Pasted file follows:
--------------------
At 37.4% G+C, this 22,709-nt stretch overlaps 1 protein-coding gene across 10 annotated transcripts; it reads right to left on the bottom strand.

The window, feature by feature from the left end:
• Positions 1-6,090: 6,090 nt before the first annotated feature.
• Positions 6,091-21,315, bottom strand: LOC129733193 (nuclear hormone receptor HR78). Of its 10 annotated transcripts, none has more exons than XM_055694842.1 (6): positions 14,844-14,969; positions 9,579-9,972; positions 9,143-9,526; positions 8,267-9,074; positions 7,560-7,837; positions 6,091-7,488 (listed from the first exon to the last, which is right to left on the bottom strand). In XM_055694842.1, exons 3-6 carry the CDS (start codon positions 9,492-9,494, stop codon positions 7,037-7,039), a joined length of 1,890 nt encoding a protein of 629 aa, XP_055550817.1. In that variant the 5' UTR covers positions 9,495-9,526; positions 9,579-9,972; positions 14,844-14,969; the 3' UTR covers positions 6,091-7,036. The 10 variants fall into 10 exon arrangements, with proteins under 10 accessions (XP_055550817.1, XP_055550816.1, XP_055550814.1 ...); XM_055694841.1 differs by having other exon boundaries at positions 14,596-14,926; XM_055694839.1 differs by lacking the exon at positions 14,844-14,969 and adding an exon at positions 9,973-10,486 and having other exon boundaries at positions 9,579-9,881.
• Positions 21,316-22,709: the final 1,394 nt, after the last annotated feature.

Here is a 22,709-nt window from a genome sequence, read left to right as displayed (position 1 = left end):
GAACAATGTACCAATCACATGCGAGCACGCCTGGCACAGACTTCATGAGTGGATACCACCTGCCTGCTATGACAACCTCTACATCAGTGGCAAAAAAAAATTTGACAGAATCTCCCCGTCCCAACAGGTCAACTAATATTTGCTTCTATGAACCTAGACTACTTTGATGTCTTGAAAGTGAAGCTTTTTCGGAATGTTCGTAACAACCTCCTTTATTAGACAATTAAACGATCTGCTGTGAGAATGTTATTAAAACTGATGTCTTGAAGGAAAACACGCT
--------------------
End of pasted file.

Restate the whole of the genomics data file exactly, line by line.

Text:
At 37.4% G+C, this 22,709-nt stretch overlaps 1 protein-coding gene across 10 annotated transcripts; it reads right to left on the bottom strand.

The window, feature by feature from the left end:
• Positions 1-6,090: 6,090 nt before the first annotated feature.
• Positions 6,091-21,315, bottom strand: LOC129733193 (nuclear hormone receptor HR78). Of its 10 annotated transcripts, none has more exons than XM_055694842.1 (6): positions 14,844-14,969; positions 9,579-9,972; positions 9,143-9,526; positions 8,267-9,074; positions 7,560-7,837; positions 6,091-7,488 (listed from the first exon to the last, which is right to left on the bottom strand). In XM_055694842.1, exons 3-6 carry the CDS (start codon positions 9,492-9,494, stop codon positions 7,037-7,039), a joined length of 1,890 nt encoding a protein of 629 aa, XP_055550817.1. In that variant the 5' UTR covers positions 9,495-9,526; positions 9,579-9,972; positions 14,844-14,969; the 3' UTR covers positions 6,091-7,036. The 10 variants fall into 10 exon arrangements, with proteins under 10 accessions (XP_055550817.1, XP_055550816.1, XP_055550814.1 ...); XM_055694841.1 differs by having other exon boundaries at positions 14,596-14,926; XM_055694839.1 differs by lacking the exon at positions 14,844-14,969 and adding an exon at positions 9,973-10,486 and having other exon boundaries at positions 9,579-9,881.
• Positions 21,316-22,709: the final 1,394 nt, after the last annotated feature.

Here is a 22,709-nt window from a genome sequence, read left to right as displayed (position 1 = left end):
GAACAATGTACCAATCACATGCGAGCACGCCTGGCACAGACTTCATGAGTGGATACCACCTGCCTGCTATGACAACCTCTACATCAGTGGCAAAAAAAAATTTGACAGAATCTCCCCGTCCCAACAGGTCAACTAATATTTGCTTCTATGAACCTAGACTACTTTGATGTCTTGAAAGTGAAGCTTTTTCGGAATGTTCGTAACAACCTCCTTTATTAGACAATTAAACGATCTGCTGTGAGAATGTTATTAAAACTGATGTCTTGAAGGAAAACACGCT